Archive for the 'Sedgefield Life' Category

Catching A Burglar

At 4am, on a Friday night a few weeks ago, a noise woke Gavin and I. Gavin tiptoed to the bathroom window to peer out, and I sat bolt upright in bed. Suddenly, there was a movement at the bedroom blinds and a hand pushed its way through the open window. I screeched, Gavin looked out in time to see two men rushing out the front gate.

They’d climbed the stairs and opened the upstairs deck gate, attracted by what appeared to be an open, unguarded window. Our upstairs burglar bars are see-through so as not to spoil the view, they’re also virtually invisible, especially at night.

We didn’t hear any sound the next night, but on Sunday morning we could see footprints in the mud and tracks up the stairs. These guys were just not giving up, and we were pretty sure that they’d be back to try again.

Sure enough, the very next Friday, at about 3.30am, we heard the gate again. This time we made no sound. Gavin snuck downstairs and I pressed the panic button (twice, just to be sure!).

The armed response guy was here in less than 2 minutes, the burglar heard him but it was too late for escape. By the time he’d run down the stairs and tried to vault over the wall, the security guy was on the thief and had him in handcuffs.    The burglar had come alone this time, we later found out that his crony was breaking into a house 100 metres down the road.

The cops came and took our captive away to the Knysna police station where he spent the week-end in jail. He was charged with trespassing (!), paid an admission of guilt fine, and was out on Monday afternoon. We’ve had two peaceful week-ends since then so I am hoping he has figured that robbing our house is just too much hassle.

Our crime story made the local paper, check out the link.


Hibiscus Tea

When I was a city dweller fantasising about coastal living my dream sea-side house had white walls, bougainvilleas and hibiscus plants. Ten years on and, to quote the immortal Meatloaf, two out of three ain’t bad. My walls might be brown wood but I have an enourmous bougainvillea and hibiscuses in every colour.

The original owners were obviously crazy about hibiscuses. There are 17 huge bushes, decades old, which flower so riotously it’s vulgar.  When I googled ‘hibiscus’ yesterday the first prompt was ‘hibiscus tea’ – the preferred drink of the ancient Pharos.

Not just a tipple for Nefertiti, hibiscus tea naturally lowers blood pressure. A study conducted at Tufts University in 2008 demonstrated that consuming 3 cups of Hibiscus sabdariffa L. tea each day reduced systolic blood pressure by 7-14mm Hg in people with mild hypertension.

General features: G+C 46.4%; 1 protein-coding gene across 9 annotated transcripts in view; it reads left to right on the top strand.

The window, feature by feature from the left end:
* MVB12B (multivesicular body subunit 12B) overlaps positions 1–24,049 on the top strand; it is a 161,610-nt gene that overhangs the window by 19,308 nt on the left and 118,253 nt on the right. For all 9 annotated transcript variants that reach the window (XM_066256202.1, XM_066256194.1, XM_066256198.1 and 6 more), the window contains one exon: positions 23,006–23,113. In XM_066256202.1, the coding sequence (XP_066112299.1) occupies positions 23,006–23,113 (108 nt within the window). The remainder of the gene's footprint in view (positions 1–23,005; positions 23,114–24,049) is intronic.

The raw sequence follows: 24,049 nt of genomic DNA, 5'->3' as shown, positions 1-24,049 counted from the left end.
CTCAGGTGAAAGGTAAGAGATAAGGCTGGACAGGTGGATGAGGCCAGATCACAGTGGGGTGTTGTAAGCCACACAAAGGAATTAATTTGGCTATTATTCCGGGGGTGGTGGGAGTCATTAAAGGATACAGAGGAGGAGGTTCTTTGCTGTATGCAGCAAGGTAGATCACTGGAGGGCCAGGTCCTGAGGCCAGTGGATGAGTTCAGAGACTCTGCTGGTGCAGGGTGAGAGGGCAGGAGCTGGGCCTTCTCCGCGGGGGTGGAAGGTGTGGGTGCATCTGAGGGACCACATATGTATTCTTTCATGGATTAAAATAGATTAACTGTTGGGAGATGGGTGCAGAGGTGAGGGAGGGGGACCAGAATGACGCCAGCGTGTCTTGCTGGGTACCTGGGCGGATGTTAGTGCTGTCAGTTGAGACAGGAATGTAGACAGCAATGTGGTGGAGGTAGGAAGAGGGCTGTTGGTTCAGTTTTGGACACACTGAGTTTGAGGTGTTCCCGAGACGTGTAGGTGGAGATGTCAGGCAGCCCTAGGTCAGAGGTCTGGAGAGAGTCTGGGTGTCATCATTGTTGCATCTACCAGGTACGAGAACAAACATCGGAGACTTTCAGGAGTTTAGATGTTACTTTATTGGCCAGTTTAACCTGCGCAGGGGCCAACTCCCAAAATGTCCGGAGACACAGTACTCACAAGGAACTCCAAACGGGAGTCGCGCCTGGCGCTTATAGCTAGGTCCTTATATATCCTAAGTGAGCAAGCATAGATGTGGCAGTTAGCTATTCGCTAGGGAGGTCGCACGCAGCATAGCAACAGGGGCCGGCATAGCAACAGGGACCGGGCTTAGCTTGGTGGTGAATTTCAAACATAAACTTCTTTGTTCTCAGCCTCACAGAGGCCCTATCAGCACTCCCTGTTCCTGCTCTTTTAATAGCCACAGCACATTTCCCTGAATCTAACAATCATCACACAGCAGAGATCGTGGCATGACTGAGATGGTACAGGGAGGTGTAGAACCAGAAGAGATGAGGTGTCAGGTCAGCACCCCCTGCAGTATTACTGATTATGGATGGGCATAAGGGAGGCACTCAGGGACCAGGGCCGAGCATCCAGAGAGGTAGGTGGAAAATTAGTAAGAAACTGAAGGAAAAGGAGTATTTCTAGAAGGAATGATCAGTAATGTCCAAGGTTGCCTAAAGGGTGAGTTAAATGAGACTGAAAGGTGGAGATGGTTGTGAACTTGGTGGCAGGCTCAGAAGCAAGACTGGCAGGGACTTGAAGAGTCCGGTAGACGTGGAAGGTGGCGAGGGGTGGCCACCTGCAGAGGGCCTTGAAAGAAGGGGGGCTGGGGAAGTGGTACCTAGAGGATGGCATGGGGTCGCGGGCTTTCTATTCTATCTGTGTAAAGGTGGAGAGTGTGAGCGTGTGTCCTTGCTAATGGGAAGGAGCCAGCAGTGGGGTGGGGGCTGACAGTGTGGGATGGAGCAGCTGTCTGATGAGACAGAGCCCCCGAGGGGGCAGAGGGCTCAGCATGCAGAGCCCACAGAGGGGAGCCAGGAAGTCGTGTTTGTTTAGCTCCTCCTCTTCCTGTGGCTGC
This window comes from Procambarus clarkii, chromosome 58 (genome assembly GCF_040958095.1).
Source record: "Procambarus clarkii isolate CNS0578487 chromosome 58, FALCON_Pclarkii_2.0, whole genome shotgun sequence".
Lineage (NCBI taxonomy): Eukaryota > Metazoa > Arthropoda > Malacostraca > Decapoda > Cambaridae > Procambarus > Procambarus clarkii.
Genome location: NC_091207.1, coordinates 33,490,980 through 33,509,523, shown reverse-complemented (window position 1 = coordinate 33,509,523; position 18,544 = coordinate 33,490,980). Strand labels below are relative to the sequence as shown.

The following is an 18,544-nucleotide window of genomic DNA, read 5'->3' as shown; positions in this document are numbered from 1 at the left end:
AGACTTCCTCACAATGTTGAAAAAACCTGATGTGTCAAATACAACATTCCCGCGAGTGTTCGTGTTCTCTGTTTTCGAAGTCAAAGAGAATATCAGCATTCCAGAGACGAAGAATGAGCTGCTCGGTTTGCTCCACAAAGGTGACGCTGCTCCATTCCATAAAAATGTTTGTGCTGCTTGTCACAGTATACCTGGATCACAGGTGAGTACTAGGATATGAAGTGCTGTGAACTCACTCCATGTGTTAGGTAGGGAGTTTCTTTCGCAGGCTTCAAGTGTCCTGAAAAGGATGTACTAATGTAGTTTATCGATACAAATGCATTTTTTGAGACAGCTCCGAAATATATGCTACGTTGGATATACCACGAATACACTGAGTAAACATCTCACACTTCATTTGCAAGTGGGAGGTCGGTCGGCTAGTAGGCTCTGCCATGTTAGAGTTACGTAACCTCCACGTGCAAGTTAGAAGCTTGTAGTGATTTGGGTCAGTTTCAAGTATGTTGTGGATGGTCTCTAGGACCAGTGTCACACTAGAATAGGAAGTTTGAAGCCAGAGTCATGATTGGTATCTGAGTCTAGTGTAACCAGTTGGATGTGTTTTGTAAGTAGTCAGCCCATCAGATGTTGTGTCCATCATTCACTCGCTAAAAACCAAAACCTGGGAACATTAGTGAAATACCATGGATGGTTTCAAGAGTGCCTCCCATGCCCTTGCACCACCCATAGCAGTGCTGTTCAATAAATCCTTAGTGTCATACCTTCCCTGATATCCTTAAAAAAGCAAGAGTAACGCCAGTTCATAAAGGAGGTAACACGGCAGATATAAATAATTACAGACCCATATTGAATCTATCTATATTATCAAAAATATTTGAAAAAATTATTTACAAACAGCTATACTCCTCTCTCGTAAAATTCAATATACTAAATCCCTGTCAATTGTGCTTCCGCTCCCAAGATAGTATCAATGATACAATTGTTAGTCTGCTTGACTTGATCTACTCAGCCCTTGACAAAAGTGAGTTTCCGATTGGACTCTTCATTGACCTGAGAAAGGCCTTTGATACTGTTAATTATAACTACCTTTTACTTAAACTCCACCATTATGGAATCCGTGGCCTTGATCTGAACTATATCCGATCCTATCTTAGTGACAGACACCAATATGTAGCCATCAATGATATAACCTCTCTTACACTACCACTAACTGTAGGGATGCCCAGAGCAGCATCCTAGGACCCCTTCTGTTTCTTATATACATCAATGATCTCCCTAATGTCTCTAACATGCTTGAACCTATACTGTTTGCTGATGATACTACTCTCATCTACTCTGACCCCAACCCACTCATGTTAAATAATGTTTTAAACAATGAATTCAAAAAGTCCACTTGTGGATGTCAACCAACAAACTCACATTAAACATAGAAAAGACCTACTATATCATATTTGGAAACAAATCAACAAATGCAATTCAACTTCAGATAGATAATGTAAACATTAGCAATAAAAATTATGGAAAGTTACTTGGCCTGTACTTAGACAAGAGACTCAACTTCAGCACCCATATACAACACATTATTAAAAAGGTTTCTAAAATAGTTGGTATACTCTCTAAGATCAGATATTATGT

The two hibiscus species commonly used medicinally are H. rosa sinensis and H. sabdariffa. I’m not sure what species I have in the garden, but it seems none are poisonous, so I picked a variety and made the tea. It’s very fragrant, almost like incense or bubblegum, and probably an easily acquired taste. My mix of flowers resulted in a dark purple brew which stains – perfect to write that missive in hieroglyphics.

We’re Open!

Yip, this is shameless self promotion after weeks months of no posting. The season has started, holiday makers are here in abundance, and our hours are from 10 in the morning until 7 in the evening.

We open the gates, open the garage, and people stop by – on foot, on bikes, in cars, you get the picture. It’s fun having a shop again, it’s been ten years since we closed our book store in Joburg, and I’d forgotten how much of a blast retail can be. Meeting people, the thrill of cold cash. . . and we can sit on the deck in the sun and have a glass of wine while waiting for customers.

Gross Fowl Tale

One of the garden Guinea Fowl got its foot tangled up in some fishing line. It hopped on one leg during winter and only survived because Gavin fed the creature twice a day. Gavin made a few attempts at a rescue capture but the wild flapping and high pitched screeching put paid to that idea – the bird was also a bit flustered.

Last week, suddenly, there was no more limping and the line was gone. So, too, was one of three toes which pitched up on the paving in the back garden.

Empty Shops & Bank Repos

The night I sleep best is the second one of any given month. The mortgage and utilities are paid and I have 28 days to get the next payments together. Things are bad in our little coastal paradise – half the shops in town are empty, the local school has shrunk and fee non-payments are at an all-time high, many of my friends’ husbands are working all over Africa to send money home.

The sign above says it all. Family Home. Not any more.


Summer evenings on the deck mean white wine for us and cheese for the Drongos. They are so persistent, and so obsessed with dairy, that we just call them cheesebirds. This year a Butcher bird has joined the fray.
We keep a block of cheese in the bar fridge upstairs and break off small pieces for the Drongos, which they will eat straight out of your hand. The Butcher bird doesn’t quite get cheese etiquette. . . or maybe he’s just a lot smarter than the Drongos.

Eyes small bit of cheese . . .

Eats small bit of cheese. . .

Small bit of cheese next to big block of cheese. . .

Why eat small bit of cheese. . .

When you can eat big block of cheese?


We spent the week-end on the beach, not in swim suits, but soaking up the sun in jeans and t-shirts. After a closeted winter breathing in wood smoke, the sea air and gull calls smelt and sounded like freedom.
I don’t enjoy the winter months like I used to, my bones feel creaky and my energy levels deplete with the effort of making a cup of cocoa. Another cold front is blowing in today, I can see it building across the sea on the horizon. But, the flowers are out, the dawn is earlier, and I’m stocking up with white wine instead of red.

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